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Talking Movies: The War Room & The Alps


James Carville and George Stephanopoulos in D.A. Pennebaker’s The War Room

It took 190 years of American political history and all the creative capabilities of the 1980 Reagan campaign to distill, finally, the fundamental question facing every American electorate: Are you really better off than you were four years ago? If yes, vote for the incumbent; if no, throw the bum out. We are seeing shades and flashbacks of this same sen- timent throughout the current election season, whether in the Democrat’s résumé-polishing or in Paul Ryan’s harping on the rising unemployment rate in Biden’s hometown.

Bill Clinton, the Gipper’s Democratic counterpart, is also haunting the current campaign. Despite their blatant and sometimes shocking shortcomings as leaders and as people, Reagan and Clinton are enshrined as political game- changers of their respective eras. Clinton’s re-introduction as campaigner-extraordinaire at this summer’s Democratic convention underscores this fact. Even Newt Gingrich is afraid to criticize him, so entrenched is his reputation as bringer of prosperity and scion of bipartisanship. We did not hear a promo for Clinton’s first movie in his convention address, but Criterion’s timing of its recent re- release of D.A. Pennebaker’s The War Room, a documentary about the run-up to the ’92 presidential election, surely had the current election season in mind.

This documentary in many ways established the standard tropes of all subsequent political filmmaking. The flawed but righteous candidate, the hyper-active staff of eccentric geniuses, the constant time in front of various video screens: all are components of every political campaign and every campaign film since 1992—just ask Ryan Gosling or Philip Seymour Hoffman. The new edition of this film only adds to this sense of the epic and the nostalgic; the bonus features now include reflections by the main players, George Stephanopoulos and James Carville, on how their political careers have changed since the ’92 campaign and how, inevitably, campaigning has changed as well.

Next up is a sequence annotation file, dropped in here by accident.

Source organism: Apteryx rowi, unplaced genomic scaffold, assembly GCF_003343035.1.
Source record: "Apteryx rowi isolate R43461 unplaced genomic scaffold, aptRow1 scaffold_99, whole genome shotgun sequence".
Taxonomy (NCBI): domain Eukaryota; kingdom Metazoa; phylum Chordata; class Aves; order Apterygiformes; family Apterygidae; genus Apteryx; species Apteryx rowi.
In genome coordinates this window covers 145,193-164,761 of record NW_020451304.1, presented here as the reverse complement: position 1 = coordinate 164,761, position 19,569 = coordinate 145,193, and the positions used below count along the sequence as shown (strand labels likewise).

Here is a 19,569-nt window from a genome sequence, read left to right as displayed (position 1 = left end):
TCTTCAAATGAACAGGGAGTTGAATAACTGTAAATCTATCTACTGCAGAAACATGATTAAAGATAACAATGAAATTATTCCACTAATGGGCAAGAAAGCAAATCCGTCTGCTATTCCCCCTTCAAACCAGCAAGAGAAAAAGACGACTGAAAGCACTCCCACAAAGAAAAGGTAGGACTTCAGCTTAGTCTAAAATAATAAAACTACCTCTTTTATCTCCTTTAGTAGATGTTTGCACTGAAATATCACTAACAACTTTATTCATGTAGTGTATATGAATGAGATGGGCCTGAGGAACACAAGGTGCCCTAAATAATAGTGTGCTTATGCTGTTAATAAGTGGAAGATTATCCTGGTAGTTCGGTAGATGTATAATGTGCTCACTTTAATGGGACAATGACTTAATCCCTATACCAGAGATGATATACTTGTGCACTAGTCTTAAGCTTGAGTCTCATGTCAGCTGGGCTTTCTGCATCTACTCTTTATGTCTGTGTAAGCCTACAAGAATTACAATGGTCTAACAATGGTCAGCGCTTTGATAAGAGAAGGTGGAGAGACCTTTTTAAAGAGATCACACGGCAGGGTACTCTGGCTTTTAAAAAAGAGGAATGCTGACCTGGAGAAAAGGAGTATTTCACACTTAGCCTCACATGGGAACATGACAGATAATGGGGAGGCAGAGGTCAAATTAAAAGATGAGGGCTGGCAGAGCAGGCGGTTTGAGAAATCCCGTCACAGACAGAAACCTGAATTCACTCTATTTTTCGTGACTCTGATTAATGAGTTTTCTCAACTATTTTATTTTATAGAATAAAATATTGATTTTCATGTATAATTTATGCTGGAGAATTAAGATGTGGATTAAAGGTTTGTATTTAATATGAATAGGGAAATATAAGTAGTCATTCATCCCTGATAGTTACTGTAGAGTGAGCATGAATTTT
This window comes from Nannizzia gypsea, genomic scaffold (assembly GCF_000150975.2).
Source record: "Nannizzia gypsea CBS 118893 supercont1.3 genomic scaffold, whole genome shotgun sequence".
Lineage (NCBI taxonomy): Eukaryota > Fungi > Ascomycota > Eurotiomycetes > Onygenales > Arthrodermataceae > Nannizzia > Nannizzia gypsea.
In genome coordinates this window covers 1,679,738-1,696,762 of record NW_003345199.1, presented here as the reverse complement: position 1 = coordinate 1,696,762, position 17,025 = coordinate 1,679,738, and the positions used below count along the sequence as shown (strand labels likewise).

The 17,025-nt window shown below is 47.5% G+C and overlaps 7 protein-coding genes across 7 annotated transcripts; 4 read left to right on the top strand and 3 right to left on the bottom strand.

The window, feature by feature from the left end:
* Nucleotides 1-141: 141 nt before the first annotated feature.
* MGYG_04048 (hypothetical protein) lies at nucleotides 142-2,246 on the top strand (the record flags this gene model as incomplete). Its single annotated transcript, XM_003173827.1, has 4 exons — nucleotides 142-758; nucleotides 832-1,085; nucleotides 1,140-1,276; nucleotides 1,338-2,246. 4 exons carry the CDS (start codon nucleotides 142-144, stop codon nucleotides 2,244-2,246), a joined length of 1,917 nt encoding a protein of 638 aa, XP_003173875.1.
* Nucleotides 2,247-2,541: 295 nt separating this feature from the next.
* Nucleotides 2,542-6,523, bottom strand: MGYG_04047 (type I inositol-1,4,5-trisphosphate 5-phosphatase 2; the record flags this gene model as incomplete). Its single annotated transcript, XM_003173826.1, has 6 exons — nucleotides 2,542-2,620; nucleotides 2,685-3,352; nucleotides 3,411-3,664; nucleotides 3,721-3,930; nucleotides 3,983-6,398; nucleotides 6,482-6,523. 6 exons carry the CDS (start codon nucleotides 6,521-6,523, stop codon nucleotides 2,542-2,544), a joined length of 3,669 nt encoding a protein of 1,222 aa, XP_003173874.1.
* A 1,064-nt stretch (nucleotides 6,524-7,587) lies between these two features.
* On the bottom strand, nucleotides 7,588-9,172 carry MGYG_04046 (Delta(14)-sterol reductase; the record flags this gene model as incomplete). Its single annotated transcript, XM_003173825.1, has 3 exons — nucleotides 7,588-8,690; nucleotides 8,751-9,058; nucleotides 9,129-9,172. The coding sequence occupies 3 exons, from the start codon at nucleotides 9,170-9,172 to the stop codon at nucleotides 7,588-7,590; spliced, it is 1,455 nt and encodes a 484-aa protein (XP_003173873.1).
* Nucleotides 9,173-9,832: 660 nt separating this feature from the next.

It would be easy to cynically see this documentary as one big career move for everyone involved, but what transcends both the mercantilism of the film’s protagonists and the 20 years of political history since its original release is the undeniable sincerity and humanness of many of the moments Pennebaker captures. The best may be at the end of the film, when Carville gives a heartfelt thanks to all the war room staff; he very tearfully explains that “the only thing you can give to a cause that is bigger than your love, is your labor,” and he sincerely thanks the canvassers, fact checkers and sign painters for their individual roles in the Clinton victory.

Pennebaker may always be best known for his 1967 documentary of Bob Dylan’s British tour, but he may also be the American film- maker who most convincingly reminds us that good politicians are themselves rock stars.

Americans are surely not alone in our nostalgia for a calmer, simpler political past. Greece, one would imagine, has a lot of longing for the past right now: the good old days of unemployment rates below 50 percent, of the 35(ish) hour work week, the comprehensive welfare services and optional taxation.

Though Giorgos Lanthimos’ new feature film Alps does not deal with Greece’s economic difficulties directly, it certainly addresses the more general issues of loss, longing and nostalgia. Lanthimos, here as in his previous work, explores the way in which life-altering experiences—education, sexuality, death it- self—are flattened and integrated into day-to- day existence.

In the case of Alps, this exploration centers around a small business in which clients are offered substitutes for their lost loved ones in order to help them cope with the pain of their recent loss. (Mitt Romney will be pleased that the entrepreneurial spirit in Greece seems alive and well.) The Alps take on the form of lost husbands, daughters and girlfriends, approximating clothes, voice, hairstyles and mannerisms in order to give the client a chance to re-live parts of the relationship they had with the deceased.

Cinema Scope has described this film as a “masterpiece of contemporary existential- ism,” and it indeed forces the viewer to ask some pretty unsettling questions about wheth er life’s relationships—romantic, familial, or just friendly—have true and unique human meaning, or whether they are simply a set of social rituals and interactions that can be approximated by other, non-specific characters who may enter to fill the required role. The members of the Alps group themselves are un- sure about their response to this question, and over the course of the film at least one of them attempts to take on clients outside the group as a way to explore more personally the in- dividual emotions surrounding death and loss. One member hopefully suggests that “death is not the end. On the contrary, it can be a new and often better beginning.”

Lanthimos is also not without humor, ironic though it may be; he gives the Alps a list of fifteen rules for their organization, the tenth of which is that “Alps should always be smart, clean, punctual and in complete control.” His grief counselors, in their weird and creepy way, may be asking a similar question as our politi- cal leaders: Were we truly better off in the past? Or do we just imagine that we were?

Alps is showing at the Bijou Theater Nov 3-8. The War Room is available from the Criterion Collection, 2012.

Warren Sprouse likes movies and is outraged by the new MLB playoff system. 

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